The objective was essentially to nullify the contract signed in 1999 between the BG Group and the Palestinian Authority under Yasser Arafat.

Under the proposed 2007 agreement with BG, Palestinian gas from Gaza’s offshore wells was to be channeled by an undersea pipeline to the Israeli seaport of Ashkelon, thereby transferring control over the sale of the natural gas to Israel.

The deal fell through. The negotiations were suspended:

Mossad Chief Meir Dagan opposed the transaction on security grounds, that the proceeds would fund terror”. (Member of Knesset Gilad Erdan, Address to the Knesset on “The Intention of Deputy Prime Minister Ehud Olmert to Purchase Gas from the Palestinians When Payment Will Serve Hamas,” March 1, 2006, quoted in Lt. Gen. (ret.) Moshe Yaalon, Does the Prospective Purchase of British Gas from Gaza’s Coastal Waters Threaten Israel’s National Security? Jerusalem Center for Public Affairs, October 2007)

Israel’s intent was to foreclose the possibility that royalties be paid to the Palestinians. In December 2007, The BG Group withdrew from the negotiations with Israel and in January 2008 they closed their office in Israel.(BG website).

Invasion Plan on The Drawing Board

The invasion plan of the Gaza Strip under “Operation Cast Lead” was set in motion in June 2008, according to Israeli military sources:

“Sources in the defense establishment said Defense Minister Ehud Barak instructed the Israel Defense Forces to prepare for the operation over six months ago [June or before June] , even as Israel was beginning to negotiate a ceasefire agreement with Hamas.”(Barak Ravid, Operation “Cast Lead”: Israeli Air Force strike followed months of planning, Haaretz, December 27, 2008)

That very same month, the Israeli authorities contacted British Gas, with a view to resuming crucial negotiations pertaining to the purchase of Gaza’s natural gas:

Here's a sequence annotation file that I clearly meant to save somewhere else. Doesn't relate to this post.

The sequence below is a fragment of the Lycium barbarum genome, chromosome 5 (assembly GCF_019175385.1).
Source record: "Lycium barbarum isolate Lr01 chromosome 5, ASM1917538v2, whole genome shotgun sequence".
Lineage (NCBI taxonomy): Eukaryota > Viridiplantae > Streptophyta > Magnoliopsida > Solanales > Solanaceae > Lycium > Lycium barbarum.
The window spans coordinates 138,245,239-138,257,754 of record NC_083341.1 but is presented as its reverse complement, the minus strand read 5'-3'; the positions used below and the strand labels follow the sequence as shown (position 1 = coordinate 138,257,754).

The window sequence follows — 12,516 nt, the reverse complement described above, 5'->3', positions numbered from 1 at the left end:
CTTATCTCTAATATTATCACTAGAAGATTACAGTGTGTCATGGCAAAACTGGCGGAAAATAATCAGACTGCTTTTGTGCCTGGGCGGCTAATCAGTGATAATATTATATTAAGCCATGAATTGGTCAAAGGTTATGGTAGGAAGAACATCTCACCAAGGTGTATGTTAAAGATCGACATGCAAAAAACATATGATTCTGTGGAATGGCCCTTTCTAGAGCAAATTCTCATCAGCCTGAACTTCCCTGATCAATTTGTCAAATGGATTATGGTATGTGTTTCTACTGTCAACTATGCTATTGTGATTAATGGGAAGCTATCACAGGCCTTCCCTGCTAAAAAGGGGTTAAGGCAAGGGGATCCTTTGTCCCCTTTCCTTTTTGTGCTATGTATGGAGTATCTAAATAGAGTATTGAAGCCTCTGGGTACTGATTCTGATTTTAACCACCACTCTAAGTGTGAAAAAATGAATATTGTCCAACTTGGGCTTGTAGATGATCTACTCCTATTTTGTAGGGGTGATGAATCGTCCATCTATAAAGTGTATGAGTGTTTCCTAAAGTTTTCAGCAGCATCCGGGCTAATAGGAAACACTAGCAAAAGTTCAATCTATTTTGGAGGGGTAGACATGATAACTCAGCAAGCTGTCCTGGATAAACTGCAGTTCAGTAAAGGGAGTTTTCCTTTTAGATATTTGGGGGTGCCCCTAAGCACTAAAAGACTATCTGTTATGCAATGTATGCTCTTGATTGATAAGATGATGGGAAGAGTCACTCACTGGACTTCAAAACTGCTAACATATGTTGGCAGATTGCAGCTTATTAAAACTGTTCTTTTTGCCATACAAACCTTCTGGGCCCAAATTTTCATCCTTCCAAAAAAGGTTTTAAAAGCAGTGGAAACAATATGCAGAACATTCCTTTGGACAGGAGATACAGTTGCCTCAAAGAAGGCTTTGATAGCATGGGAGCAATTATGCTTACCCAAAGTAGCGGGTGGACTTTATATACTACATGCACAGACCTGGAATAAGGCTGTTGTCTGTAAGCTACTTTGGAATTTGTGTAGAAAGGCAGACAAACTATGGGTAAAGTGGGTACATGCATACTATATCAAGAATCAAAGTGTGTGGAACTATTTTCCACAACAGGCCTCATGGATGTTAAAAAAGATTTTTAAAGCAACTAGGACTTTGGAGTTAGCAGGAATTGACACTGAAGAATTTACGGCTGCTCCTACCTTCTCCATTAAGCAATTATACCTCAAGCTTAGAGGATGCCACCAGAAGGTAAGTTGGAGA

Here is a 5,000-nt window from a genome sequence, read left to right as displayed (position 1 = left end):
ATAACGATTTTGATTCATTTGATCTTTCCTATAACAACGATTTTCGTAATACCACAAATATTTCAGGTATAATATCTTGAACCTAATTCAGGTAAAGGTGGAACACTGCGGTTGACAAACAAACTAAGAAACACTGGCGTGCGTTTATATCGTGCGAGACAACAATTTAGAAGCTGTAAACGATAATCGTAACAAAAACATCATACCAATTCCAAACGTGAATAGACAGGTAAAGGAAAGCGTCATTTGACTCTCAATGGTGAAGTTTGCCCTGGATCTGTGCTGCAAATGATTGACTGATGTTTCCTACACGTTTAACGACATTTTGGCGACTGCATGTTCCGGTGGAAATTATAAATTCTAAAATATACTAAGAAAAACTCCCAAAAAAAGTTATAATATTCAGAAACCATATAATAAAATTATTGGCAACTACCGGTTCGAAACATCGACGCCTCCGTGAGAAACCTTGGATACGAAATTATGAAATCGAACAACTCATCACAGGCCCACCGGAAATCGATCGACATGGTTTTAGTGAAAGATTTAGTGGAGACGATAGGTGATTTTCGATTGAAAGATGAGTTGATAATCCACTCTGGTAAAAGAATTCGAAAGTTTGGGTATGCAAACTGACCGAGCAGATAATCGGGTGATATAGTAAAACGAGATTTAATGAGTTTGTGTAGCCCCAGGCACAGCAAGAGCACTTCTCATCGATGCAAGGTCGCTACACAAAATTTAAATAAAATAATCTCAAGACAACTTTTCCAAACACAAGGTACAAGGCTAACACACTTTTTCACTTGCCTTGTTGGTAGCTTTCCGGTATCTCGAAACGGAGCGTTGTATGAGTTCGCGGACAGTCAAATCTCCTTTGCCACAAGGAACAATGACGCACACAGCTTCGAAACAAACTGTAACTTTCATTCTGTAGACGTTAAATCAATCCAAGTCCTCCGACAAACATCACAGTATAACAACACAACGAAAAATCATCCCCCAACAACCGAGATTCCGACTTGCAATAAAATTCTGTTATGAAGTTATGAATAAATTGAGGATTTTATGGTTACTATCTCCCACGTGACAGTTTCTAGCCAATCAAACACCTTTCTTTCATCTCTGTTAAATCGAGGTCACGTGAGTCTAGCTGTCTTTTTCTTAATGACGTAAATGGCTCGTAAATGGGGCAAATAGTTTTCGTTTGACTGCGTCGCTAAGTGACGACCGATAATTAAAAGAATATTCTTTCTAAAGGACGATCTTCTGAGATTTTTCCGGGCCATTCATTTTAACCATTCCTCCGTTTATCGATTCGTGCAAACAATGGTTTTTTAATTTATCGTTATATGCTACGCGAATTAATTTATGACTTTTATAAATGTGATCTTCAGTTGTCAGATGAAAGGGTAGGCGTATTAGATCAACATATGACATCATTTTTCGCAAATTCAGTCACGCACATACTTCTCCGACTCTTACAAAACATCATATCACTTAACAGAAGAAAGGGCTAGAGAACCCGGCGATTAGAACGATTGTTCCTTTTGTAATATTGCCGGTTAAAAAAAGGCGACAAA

“Both Ministry of Finance director general Yarom Ariav and Ministry of National Infrastructures director general Hezi Kugler agreed to inform BG of Israel’s wish to renew the talks.

The sources added that BG has not yet officially responded to Israel’s request, but that company executives would probably come to Israel in a few weeks to hold talks with government officials.” (Globes online- Israel’s Business Arena, June 23, 2008)

The decision to speed up negotiations with British Gas (BG Group) coincided, chronologically, with the planning of the invasion of Gaza initiated in June. It would appear that Israel was anxious to reach an agreement with the BG Group prior to the invasion, which was already in an advanced planning stage.

Moreover, these negotiations with British Gas were conducted by the Ehud Olmert government with the knowledge that a military invasion was on the drawing board. In all likelihood, a new “post war” political-territorial arrangement for the Gaza strip was also being contemplated by the Israeli government.

In fact, negotiations between British Gas and Israeli officials were ongoing in October 2008, 2-3 months prior to the commencement of the bombings on December 27th.

In November 2008, the Israeli Ministry of Finance and the Ministry of National Infrastructures instructed Israel Electric Corporation (IEC) to enter into negotiations with British Gas, on the purchase of natural gas from the BG’s offshore concession in Gaza. (Globes, November 13, 2008)

“Ministry of Finance director general Yarom Ariav and Ministry of National Infrastructures director general Hezi Kugler wrote to IEC CEO Amos Lasker recently, informing him of the government’s decision to allow negotiations to go forward, in line with the framework proposal it approved earlier this year.